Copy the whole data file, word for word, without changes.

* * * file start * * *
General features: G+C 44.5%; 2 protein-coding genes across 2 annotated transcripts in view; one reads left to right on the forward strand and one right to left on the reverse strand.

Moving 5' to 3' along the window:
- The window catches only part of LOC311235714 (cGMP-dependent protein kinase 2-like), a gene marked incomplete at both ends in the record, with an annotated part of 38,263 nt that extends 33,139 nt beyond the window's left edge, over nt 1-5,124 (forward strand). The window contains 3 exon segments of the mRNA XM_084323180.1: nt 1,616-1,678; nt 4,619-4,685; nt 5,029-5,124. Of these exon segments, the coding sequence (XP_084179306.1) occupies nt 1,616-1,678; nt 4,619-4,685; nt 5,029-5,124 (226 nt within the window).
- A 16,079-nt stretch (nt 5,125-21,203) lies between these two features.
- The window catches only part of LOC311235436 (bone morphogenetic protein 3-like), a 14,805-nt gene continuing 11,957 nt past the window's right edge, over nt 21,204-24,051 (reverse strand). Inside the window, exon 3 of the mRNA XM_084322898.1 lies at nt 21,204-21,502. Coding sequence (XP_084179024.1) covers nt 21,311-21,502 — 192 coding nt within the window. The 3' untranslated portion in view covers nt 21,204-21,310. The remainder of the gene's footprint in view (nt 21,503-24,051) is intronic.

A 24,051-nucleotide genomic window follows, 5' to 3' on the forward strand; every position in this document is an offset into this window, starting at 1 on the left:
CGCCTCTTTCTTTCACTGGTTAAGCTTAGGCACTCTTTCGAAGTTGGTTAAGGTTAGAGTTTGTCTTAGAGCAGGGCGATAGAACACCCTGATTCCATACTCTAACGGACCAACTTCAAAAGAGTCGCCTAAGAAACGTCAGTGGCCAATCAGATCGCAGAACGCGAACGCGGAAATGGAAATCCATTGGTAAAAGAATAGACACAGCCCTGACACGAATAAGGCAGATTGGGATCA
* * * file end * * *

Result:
General features: G+C 44.5%; 2 protein-coding genes across 2 annotated transcripts in view; one reads left to right on the forward strand and one right to left on the reverse strand.

Moving 5' to 3' along the window:
- The window catches only part of LOC311235714 (cGMP-dependent protein kinase 2-like), a gene marked incomplete at both ends in the record, with an annotated part of 38,263 nt that extends 33,139 nt beyond the window's left edge, over nt 1-5,124 (forward strand). The window contains 3 exon segments of the mRNA XM_084323180.1: nt 1,616-1,678; nt 4,619-4,685; nt 5,029-5,124. Of these exon segments, the coding sequence (XP_084179306.1) occupies nt 1,616-1,678; nt 4,619-4,685; nt 5,029-5,124 (226 nt within the window).
- A 16,079-nt stretch (nt 5,125-21,203) lies between these two features.
- The window catches only part of LOC311235436 (bone morphogenetic protein 3-like), a 14,805-nt gene continuing 11,957 nt past the window's right edge, over nt 21,204-24,051 (reverse strand). Inside the window, exon 3 of the mRNA XM_084322898.1 lies at nt 21,204-21,502. Coding sequence (XP_084179024.1) covers nt 21,311-21,502 — 192 coding nt within the window. The 3' untranslated portion in view covers nt 21,204-21,310. The remainder of the gene's footprint in view (nt 21,503-24,051) is intronic.

A 24,051-nucleotide genomic window follows, 5' to 3' on the forward strand; every position in this document is an offset into this window, starting at 1 on the left:
CGCCTCTTTCTTTCACTGGTTAAGCTTAGGCACTCTTTCGAAGTTGGTTAAGGTTAGAGTTTGTCTTAGAGCAGGGCGATAGAACACCCTGATTCCATACTCTAACGGACCAACTTCAAAAGAGTCGCCTAAGAAACGTCAGTGGCCAATCAGATCGCAGAACGCGAACGCGGAAATGGAAATCCATTGGTAAAAGAATAGACACAGCCCTGACACGAATAAGGCAGATTGGGATCA